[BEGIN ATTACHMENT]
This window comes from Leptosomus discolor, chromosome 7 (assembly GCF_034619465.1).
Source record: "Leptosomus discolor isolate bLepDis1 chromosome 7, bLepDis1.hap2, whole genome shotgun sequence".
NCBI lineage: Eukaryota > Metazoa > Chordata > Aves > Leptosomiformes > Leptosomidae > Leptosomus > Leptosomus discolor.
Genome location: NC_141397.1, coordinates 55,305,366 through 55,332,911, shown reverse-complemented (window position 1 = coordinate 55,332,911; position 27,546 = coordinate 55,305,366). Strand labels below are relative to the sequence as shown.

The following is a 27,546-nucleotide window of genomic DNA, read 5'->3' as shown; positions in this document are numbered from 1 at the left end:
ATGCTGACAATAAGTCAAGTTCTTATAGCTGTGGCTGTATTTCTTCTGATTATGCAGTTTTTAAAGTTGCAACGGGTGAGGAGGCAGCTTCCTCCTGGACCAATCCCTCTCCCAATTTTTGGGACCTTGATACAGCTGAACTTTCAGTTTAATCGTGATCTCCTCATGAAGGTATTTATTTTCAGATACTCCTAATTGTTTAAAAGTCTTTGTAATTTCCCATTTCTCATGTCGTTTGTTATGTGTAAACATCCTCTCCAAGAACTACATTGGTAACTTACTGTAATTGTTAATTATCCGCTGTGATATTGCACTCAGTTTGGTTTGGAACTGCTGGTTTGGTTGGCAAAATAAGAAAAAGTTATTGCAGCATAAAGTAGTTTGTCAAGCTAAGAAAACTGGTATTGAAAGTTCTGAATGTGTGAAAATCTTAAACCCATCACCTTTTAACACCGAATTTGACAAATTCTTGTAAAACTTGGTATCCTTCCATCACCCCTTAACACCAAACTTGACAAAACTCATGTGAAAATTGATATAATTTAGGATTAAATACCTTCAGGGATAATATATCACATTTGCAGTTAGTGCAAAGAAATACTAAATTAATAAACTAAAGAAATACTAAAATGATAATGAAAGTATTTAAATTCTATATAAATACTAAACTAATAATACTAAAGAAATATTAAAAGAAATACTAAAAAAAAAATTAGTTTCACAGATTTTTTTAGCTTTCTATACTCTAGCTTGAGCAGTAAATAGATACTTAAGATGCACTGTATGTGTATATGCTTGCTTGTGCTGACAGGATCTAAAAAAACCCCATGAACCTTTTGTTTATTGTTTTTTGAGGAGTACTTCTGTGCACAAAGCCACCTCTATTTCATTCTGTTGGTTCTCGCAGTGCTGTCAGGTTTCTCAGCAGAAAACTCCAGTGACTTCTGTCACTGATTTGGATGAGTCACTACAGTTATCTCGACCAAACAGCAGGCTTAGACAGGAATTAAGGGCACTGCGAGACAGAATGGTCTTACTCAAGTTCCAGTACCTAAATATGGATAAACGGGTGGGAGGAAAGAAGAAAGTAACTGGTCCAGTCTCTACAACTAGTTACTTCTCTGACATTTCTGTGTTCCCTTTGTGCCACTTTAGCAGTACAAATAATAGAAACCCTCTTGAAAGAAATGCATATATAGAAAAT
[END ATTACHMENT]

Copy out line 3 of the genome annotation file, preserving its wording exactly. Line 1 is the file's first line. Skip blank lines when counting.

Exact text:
NCBI lineage: Eukaryota > Metazoa > Chordata > Aves > Leptosomiformes > Leptosomidae > Leptosomus > Leptosomus discolor.